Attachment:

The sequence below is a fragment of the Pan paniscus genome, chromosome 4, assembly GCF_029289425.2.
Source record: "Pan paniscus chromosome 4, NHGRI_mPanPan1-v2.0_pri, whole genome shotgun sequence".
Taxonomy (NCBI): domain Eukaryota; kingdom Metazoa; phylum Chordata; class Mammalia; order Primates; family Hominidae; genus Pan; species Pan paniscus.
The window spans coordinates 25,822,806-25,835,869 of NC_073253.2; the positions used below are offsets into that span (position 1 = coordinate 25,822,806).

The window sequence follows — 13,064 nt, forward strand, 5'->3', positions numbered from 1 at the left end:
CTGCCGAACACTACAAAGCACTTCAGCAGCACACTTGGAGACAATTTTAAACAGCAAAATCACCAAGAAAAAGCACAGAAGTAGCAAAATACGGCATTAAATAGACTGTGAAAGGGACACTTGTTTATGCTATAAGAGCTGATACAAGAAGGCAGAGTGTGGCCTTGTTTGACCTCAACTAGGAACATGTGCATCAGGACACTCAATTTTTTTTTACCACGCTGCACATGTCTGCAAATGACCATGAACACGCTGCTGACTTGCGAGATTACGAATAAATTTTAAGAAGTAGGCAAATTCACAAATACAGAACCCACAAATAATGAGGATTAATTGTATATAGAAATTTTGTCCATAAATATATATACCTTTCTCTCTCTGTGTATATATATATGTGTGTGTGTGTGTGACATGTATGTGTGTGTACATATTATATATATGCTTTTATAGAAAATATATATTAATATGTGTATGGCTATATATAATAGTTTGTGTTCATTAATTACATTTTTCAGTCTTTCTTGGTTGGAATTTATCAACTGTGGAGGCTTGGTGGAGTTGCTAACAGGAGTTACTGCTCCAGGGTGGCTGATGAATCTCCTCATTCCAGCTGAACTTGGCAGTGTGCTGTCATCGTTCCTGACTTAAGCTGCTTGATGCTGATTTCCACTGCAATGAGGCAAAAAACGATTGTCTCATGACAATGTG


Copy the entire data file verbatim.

The sequence below is a fragment of the Pan paniscus genome, chromosome 4, assembly GCF_029289425.2.
Source record: "Pan paniscus chromosome 4, NHGRI_mPanPan1-v2.0_pri, whole genome shotgun sequence".
Taxonomy (NCBI): domain Eukaryota; kingdom Metazoa; phylum Chordata; class Mammalia; order Primates; family Hominidae; genus Pan; species Pan paniscus.
The window spans coordinates 25,822,806-25,835,869 of NC_073253.2; the positions used below are offsets into that span (position 1 = coordinate 25,822,806).

The window sequence follows — 13,064 nt, forward strand, 5'->3', positions numbered from 1 at the left end:
CTGCCGAACACTACAAAGCACTTCAGCAGCACACTTGGAGACAATTTTAAACAGCAAAATCACCAAGAAAAAGCACAGAAGTAGCAAAATACGGCATTAAATAGACTGTGAAAGGGACACTTGTTTATGCTATAAGAGCTGATACAAGAAGGCAGAGTGTGGCCTTGTTTGACCTCAACTAGGAACATGTGCATCAGGACACTCAATTTTTTTTTACCACGCTGCACATGTCTGCAAATGACCATGAACACGCTGCTGACTTGCGAGATTACGAATAAATTTTAAGAAGTAGGCAAATTCACAAATACAGAACCCACAAATAATGAGGATTAATTGTATATAGAAATTTTGTCCATAAATATATATACCTTTCTCTCTCTGTGTATATATATATGTGTGTGTGTGTGTGACATGTATGTGTGTGTACATATTATATATATGCTTTTATAGAAAATATATATTAATATGTGTATGGCTATATATAATAGTTTGTGTTCATTAATTACATTTTTCAGTCTTTCTTGGTTGGAATTTATCAACTGTGGAGGCTTGGTGGAGTTGCTAACAGGAGTTACTGCTCCAGGGTGGCTGATGAATCTCCTCATTCCAGCTGAACTTGGCAGTGTGCTGTCATCGTTCCTGACTTAAGCTGCTTGATGCTGATTTCCACTGCAATGAGGCAAAAAACGATTGTCTCATGACAATGTG